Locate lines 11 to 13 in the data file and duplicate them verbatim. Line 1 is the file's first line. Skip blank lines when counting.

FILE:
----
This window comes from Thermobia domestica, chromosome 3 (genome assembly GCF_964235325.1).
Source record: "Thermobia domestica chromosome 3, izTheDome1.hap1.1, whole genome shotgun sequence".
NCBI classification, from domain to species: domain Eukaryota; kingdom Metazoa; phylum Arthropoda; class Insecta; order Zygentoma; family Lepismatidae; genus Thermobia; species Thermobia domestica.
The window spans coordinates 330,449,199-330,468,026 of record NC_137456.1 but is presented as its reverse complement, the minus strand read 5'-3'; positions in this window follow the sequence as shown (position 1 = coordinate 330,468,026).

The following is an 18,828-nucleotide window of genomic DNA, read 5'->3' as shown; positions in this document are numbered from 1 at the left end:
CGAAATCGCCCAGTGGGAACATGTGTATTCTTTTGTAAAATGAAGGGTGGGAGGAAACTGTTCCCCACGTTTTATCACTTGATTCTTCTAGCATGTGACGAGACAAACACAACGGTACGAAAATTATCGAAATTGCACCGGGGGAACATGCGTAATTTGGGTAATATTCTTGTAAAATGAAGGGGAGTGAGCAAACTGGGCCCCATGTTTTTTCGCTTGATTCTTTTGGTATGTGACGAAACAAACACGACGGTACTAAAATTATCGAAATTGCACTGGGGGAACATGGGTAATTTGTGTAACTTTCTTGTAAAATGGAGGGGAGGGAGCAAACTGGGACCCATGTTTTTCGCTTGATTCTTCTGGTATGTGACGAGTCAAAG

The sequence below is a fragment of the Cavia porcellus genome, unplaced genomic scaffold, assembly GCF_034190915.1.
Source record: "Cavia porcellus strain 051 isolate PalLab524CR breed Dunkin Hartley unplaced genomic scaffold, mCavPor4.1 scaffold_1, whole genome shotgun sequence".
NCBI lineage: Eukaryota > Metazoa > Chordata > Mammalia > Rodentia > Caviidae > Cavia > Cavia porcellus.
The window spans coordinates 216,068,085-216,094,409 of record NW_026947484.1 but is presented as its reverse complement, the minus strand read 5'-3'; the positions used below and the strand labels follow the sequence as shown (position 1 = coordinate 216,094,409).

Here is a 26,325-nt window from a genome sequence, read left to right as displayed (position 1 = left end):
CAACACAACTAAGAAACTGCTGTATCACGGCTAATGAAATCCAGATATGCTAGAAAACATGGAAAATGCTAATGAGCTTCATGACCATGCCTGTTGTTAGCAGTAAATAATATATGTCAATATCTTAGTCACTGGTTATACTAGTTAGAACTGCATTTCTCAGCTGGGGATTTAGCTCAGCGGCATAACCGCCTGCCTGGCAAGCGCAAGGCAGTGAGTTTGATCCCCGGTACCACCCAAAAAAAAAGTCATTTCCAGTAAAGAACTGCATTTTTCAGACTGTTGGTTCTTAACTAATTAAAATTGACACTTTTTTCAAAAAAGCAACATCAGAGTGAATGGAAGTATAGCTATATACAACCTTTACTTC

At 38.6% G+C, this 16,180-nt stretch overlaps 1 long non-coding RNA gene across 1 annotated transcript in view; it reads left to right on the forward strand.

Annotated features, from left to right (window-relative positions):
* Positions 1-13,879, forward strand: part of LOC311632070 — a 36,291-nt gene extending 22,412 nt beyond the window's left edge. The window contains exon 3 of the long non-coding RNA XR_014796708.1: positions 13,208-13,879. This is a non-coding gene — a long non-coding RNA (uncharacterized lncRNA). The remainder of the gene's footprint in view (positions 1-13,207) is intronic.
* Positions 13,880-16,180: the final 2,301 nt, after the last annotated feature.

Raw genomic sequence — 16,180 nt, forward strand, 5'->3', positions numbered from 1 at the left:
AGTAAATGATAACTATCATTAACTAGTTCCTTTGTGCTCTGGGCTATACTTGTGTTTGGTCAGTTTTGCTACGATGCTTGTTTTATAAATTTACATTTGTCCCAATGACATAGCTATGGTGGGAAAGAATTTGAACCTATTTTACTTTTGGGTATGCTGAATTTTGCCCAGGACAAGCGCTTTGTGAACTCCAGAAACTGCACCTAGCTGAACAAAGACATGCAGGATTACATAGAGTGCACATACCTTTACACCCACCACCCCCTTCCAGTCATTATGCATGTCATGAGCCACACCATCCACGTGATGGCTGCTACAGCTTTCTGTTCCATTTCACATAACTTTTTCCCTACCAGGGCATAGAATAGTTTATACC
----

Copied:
Here is a 26,325-nt window from a genome sequence, read left to right as displayed (position 1 = left end):
CAACACAACTAAGAAACTGCTGTATCACGGCTAATGAAATCCAGATATGCTAGAAAACATGGAAAATGCTAATGAGCTTCATGACCATGCCTGTTGTTAGCAGTAAATAATATATGTCAATATCTTAGTCACTGGTTATACTAGTTAGAACTGCATTTCTCAGCTGGGGATTTAGCTCAGCGGCATAACCGCCTGCCTGGCAAGCGCAAGGCAGTGAGTTTGATCCCCGGTACCACCCAAAAAAAAAGTCATTTCCAGTAAAGAACTGCATTTTTCAGACTGTTGGTTCTTAACTAATTAAAATTGACACTTTTTTCAAAAAAGCAACATCAGAGTGAATGGAAGTATAGCTATATACAACCTTTACTTC

At 38.6% G+C, this 16,180-nt stretch overlaps 1 long non-coding RNA gene across 1 annotated transcript in view; it reads left to right on the forward strand.